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ARGUMENT OF THE SIXTH BOOK.
Bells at a distance. --Their effect. A fine noon in win
ter.– A sheltered walk.-Meditation better than books.Our familiarity with the course of nature makes it appear less wonderful than it is. - The transformation that spring effects in a prubbery described. — A mistake concerning the course of nature correćted.—God maintains it by an unremitted azt. -- The amusements fashionable at this hour of the day reproved.- Animals happy, a delightful sight. Origin of cruelty to animals.—That it is a great crime proved from scripture. That proof illustrated by a tale.-- A line drawn between the lawful and unlawful destruction of them.—Their good and useful properties infifted on.-- Apology for the encomiums bestowed by the author on animals.-Instances of man's extravagant praise of man.—The groans of the creation shall have an end.--A view taken of the restoration of all things. An invocation and an invitation of him who shall bring it to pass.--The retired man vindicated from the charge of uselessness.-Concluson.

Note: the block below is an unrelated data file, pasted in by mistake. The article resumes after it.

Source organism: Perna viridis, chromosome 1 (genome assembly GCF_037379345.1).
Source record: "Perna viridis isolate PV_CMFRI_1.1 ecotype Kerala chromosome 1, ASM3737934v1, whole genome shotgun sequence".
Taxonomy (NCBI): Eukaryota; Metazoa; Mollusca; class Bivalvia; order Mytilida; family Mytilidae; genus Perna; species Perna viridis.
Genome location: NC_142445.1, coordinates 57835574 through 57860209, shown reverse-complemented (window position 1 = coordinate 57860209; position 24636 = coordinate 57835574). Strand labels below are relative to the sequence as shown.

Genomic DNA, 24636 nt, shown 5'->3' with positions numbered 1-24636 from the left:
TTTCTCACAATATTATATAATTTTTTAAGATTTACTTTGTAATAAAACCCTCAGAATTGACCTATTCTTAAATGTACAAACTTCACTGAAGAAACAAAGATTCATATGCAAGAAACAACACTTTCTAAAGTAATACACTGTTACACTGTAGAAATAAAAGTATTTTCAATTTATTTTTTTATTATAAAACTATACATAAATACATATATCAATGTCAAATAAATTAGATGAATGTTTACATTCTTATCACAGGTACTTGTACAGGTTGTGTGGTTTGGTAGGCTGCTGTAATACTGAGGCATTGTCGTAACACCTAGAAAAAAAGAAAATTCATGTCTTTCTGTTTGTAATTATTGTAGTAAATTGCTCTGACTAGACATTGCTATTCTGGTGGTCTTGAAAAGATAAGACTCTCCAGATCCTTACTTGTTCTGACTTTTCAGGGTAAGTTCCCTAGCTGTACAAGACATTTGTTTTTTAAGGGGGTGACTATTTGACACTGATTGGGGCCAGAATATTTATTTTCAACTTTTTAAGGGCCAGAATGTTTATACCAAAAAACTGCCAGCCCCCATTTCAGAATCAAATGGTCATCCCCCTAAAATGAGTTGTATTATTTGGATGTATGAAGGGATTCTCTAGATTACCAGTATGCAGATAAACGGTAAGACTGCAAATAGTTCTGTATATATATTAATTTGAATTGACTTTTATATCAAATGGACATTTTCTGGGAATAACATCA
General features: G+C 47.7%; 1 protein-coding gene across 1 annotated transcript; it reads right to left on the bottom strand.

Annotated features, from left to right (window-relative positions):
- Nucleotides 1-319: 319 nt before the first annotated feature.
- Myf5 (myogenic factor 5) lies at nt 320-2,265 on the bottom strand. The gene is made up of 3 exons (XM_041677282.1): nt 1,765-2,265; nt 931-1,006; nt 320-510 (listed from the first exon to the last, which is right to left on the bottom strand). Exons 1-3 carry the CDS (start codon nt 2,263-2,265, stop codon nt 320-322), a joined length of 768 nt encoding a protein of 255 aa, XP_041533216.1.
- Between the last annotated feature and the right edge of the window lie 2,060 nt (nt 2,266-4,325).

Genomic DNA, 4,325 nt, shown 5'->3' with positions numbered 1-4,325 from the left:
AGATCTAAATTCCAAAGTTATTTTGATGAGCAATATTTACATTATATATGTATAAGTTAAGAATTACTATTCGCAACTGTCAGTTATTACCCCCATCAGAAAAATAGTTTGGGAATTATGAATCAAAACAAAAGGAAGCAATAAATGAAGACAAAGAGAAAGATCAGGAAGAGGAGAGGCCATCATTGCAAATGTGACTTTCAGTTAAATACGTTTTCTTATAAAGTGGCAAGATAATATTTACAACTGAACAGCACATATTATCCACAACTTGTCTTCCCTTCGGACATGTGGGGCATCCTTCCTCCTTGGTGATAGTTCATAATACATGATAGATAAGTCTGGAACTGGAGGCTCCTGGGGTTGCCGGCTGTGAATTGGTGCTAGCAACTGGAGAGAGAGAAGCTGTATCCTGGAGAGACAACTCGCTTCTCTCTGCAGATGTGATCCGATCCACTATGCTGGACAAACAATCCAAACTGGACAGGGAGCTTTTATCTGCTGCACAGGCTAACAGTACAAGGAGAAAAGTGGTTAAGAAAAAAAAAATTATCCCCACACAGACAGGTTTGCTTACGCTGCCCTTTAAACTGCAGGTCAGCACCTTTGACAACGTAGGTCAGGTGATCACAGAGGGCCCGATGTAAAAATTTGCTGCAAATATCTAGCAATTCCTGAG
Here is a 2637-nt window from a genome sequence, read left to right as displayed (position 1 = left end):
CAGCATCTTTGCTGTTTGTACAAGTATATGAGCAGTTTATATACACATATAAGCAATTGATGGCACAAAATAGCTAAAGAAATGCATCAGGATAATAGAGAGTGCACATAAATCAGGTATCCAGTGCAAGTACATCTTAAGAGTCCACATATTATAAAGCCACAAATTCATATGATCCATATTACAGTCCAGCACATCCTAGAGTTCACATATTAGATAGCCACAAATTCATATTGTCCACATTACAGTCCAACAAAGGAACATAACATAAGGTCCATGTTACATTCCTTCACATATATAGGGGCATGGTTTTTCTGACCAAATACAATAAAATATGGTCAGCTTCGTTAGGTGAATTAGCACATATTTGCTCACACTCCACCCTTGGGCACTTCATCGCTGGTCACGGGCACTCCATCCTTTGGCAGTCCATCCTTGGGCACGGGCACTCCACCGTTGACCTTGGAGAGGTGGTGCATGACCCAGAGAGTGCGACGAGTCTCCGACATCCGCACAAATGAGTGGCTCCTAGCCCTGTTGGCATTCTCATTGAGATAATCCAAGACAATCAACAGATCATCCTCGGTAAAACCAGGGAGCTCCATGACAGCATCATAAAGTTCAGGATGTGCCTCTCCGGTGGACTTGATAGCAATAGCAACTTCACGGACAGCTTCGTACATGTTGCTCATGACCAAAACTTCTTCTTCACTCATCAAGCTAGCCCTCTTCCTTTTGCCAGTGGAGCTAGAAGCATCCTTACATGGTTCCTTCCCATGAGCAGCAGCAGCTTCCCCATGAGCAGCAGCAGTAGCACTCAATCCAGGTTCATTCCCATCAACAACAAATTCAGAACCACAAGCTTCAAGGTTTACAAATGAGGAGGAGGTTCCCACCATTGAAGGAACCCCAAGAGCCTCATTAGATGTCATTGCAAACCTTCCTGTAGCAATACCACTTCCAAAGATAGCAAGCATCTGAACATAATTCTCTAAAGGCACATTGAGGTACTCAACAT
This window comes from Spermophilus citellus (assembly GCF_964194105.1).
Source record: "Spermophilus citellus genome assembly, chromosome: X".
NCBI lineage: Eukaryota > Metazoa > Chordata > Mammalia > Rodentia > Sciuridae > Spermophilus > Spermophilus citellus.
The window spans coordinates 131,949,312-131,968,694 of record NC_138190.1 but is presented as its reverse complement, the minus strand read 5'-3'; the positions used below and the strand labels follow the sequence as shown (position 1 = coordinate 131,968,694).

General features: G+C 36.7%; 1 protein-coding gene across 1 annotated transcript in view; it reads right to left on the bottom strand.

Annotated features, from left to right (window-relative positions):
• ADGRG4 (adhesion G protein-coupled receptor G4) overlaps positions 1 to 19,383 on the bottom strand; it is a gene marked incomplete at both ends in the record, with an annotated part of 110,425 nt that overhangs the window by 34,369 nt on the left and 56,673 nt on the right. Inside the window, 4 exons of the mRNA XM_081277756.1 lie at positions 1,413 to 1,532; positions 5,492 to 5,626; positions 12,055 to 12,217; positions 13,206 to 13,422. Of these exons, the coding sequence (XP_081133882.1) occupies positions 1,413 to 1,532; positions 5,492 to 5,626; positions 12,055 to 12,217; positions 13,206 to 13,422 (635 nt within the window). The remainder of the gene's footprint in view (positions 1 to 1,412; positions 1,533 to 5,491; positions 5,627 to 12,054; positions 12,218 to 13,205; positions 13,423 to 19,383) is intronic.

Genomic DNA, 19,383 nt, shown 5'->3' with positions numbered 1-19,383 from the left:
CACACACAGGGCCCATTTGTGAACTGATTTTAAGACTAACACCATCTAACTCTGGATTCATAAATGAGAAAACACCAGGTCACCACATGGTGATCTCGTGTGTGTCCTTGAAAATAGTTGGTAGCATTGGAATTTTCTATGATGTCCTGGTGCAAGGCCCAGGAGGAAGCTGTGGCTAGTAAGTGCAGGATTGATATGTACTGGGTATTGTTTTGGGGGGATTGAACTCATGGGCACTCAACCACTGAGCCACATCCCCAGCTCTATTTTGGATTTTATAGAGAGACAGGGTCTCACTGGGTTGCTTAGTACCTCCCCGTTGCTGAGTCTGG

There is in souls a sympathy with sounds;
Where mem’ry slept. Wherever I have heard